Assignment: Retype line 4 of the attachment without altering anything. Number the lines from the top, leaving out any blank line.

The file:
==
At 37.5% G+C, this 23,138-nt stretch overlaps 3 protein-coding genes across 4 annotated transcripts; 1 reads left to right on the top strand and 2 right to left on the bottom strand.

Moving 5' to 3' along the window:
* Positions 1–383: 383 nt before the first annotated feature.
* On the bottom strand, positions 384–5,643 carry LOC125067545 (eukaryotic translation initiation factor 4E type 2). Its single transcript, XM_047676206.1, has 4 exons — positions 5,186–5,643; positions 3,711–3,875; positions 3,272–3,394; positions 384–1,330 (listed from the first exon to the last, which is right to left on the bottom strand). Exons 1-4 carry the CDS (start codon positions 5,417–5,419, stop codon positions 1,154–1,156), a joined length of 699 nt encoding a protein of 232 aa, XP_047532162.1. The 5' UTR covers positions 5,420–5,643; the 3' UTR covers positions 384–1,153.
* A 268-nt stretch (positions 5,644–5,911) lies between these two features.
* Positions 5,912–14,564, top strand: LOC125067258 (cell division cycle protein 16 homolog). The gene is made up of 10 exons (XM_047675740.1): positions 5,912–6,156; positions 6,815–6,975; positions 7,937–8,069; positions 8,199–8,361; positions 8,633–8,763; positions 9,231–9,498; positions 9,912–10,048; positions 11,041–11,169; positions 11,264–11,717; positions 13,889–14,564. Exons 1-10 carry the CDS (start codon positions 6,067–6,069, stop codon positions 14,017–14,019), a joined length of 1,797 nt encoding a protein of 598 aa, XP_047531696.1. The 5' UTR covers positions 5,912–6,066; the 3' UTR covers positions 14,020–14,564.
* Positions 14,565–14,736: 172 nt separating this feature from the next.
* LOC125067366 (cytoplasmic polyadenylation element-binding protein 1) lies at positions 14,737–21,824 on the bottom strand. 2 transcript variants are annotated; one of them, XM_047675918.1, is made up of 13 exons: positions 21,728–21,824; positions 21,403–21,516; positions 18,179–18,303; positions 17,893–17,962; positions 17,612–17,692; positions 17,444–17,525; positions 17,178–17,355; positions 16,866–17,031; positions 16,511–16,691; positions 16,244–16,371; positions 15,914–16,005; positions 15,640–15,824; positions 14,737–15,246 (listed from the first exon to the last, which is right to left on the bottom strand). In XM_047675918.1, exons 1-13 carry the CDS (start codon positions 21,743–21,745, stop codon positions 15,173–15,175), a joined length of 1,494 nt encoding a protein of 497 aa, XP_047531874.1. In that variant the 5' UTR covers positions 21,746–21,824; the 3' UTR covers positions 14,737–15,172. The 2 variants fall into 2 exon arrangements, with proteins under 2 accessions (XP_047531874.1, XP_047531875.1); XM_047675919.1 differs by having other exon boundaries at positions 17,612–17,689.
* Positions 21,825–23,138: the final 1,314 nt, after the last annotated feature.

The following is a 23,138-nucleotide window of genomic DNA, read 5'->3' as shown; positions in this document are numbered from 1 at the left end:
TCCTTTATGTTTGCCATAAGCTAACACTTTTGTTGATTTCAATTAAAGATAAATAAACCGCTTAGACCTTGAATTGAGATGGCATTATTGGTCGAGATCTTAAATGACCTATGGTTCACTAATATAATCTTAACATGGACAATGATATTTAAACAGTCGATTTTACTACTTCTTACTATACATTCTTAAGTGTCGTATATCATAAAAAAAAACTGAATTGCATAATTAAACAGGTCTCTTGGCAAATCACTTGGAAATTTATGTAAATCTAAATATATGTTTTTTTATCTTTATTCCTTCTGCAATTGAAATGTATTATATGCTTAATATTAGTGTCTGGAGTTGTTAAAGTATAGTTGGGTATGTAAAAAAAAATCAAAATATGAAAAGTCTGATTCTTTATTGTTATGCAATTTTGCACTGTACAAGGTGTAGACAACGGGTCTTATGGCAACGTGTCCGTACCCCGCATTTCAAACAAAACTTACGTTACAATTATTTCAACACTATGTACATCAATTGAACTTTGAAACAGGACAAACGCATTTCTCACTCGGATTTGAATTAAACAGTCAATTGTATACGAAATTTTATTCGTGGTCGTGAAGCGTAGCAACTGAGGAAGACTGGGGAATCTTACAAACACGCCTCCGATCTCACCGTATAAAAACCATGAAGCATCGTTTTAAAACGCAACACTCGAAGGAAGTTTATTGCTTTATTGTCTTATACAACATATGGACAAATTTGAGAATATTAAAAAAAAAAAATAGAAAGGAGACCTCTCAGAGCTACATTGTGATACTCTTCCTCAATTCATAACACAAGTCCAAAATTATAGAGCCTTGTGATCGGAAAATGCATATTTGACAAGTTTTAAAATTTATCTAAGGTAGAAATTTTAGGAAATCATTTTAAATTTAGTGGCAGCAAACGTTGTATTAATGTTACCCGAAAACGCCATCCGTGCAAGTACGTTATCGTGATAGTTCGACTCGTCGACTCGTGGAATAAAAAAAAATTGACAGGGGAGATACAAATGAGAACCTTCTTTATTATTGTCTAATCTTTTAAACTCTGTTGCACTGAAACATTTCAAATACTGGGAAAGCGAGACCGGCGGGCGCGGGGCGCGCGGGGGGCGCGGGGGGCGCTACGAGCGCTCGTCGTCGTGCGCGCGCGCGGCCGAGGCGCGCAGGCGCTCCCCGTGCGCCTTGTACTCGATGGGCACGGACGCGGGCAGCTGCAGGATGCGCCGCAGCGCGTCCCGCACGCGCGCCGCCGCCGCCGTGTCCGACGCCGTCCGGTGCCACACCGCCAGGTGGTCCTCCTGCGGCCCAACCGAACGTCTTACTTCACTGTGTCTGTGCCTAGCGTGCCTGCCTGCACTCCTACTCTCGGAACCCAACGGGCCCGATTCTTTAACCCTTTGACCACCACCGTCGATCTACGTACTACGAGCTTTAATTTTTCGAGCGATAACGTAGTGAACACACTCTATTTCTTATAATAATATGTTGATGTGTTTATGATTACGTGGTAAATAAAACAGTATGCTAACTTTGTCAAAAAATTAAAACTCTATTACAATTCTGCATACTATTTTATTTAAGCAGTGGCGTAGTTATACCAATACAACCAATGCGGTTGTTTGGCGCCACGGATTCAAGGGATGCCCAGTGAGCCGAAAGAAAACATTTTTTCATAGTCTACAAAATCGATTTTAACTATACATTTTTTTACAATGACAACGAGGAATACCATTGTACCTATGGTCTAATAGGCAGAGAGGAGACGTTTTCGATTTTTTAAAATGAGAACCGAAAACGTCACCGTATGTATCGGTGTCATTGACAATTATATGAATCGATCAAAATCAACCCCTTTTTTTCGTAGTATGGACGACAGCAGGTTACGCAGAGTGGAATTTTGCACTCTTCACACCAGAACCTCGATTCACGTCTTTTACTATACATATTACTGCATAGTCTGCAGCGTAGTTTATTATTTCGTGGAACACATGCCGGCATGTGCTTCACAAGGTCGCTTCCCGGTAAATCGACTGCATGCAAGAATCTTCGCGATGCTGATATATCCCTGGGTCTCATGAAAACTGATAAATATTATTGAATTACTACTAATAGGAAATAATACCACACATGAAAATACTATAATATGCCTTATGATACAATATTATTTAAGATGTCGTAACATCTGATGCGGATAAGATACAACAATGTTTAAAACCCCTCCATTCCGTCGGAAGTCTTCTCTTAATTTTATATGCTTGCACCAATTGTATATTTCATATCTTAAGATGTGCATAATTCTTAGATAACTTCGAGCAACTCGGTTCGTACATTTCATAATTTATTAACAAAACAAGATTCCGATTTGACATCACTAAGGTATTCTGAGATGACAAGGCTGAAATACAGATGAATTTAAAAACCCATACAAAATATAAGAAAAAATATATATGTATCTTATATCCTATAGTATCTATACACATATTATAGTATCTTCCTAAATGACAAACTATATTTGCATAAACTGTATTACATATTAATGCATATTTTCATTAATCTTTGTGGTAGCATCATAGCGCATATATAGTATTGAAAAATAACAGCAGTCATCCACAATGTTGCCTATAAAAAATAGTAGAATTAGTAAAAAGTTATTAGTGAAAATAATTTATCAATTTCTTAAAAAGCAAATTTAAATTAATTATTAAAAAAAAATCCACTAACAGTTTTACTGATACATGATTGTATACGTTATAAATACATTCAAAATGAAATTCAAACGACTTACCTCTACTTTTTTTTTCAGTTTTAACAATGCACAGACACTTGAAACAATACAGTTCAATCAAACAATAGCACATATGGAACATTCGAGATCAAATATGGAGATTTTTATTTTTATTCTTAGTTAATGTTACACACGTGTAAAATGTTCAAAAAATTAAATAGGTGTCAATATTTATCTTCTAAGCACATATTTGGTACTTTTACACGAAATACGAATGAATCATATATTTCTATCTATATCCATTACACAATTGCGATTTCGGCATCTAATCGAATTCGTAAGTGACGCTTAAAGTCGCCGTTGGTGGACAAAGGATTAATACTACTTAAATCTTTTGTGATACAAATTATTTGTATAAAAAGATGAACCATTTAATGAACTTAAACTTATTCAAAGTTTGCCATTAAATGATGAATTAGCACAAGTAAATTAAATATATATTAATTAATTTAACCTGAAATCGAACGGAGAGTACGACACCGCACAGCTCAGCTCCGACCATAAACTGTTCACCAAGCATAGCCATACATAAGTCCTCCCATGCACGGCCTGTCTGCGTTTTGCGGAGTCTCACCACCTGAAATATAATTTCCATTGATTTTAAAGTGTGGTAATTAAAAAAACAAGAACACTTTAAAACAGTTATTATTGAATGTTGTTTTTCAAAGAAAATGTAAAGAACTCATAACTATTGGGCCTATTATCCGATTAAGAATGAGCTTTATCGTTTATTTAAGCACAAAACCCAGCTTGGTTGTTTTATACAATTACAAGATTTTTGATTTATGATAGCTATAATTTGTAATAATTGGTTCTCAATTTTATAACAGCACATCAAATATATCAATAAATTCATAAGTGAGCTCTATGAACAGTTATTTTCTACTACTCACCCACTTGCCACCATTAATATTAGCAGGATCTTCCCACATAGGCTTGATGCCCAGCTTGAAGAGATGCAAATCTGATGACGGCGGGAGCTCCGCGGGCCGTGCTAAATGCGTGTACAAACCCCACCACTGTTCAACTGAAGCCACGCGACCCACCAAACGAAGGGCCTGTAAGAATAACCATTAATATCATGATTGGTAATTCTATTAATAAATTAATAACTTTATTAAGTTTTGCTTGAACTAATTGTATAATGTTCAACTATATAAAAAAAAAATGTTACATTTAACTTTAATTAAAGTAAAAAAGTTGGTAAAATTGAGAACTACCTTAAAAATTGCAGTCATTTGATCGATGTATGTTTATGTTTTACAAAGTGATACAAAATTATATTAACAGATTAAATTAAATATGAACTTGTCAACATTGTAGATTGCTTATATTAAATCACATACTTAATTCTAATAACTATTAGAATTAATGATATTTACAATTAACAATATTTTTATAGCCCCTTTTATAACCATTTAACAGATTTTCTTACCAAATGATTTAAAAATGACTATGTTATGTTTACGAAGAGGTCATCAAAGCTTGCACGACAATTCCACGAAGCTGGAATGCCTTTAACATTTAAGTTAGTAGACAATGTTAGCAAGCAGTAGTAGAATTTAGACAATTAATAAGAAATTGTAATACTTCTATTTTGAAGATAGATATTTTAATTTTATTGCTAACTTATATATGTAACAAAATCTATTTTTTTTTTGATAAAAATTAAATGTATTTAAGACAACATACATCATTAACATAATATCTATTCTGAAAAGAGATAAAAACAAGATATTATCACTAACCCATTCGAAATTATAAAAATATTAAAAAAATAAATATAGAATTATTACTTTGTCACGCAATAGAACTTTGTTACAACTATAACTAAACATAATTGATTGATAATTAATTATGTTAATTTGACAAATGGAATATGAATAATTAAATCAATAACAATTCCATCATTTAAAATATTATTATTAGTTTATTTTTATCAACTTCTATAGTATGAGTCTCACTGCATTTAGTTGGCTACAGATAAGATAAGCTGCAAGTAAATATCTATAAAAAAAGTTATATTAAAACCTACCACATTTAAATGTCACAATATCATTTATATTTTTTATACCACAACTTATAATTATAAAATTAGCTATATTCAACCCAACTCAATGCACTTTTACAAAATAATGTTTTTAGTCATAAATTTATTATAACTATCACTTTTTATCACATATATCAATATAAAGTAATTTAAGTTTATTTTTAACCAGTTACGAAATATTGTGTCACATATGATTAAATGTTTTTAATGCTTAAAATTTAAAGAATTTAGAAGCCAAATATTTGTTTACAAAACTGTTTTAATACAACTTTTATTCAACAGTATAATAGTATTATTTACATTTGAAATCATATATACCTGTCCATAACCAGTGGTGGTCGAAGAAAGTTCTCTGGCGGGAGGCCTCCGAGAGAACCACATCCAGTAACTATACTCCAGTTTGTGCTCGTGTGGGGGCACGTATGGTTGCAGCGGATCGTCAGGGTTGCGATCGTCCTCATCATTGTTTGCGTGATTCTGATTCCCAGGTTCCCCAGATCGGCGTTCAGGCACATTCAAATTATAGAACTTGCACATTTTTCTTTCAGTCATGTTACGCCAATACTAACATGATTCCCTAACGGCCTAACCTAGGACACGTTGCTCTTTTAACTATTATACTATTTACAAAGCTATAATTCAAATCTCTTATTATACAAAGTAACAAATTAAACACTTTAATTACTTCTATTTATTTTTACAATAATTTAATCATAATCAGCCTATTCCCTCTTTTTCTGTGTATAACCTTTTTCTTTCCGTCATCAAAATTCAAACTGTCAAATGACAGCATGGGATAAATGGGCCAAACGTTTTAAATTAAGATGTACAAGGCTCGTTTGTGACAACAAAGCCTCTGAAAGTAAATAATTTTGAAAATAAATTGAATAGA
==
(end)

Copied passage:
* On the bottom strand, positions 384–5,643 carry LOC125067545 (eukaryotic translation initiation factor 4E type 2). Its single transcript, XM_047676206.1, has 4 exons — positions 5,186–5,643; positions 3,711–3,875; positions 3,272–3,394; positions 384–1,330 (listed from the first exon to the last, which is right to left on the bottom strand). Exons 1-4 carry the CDS (start codon positions 5,417–5,419, stop codon positions 1,154–1,156), a joined length of 699 nt encoding a protein of 232 aa, XP_047532162.1. The 5' UTR covers positions 5,420–5,643; the 3' UTR covers positions 384–1,153.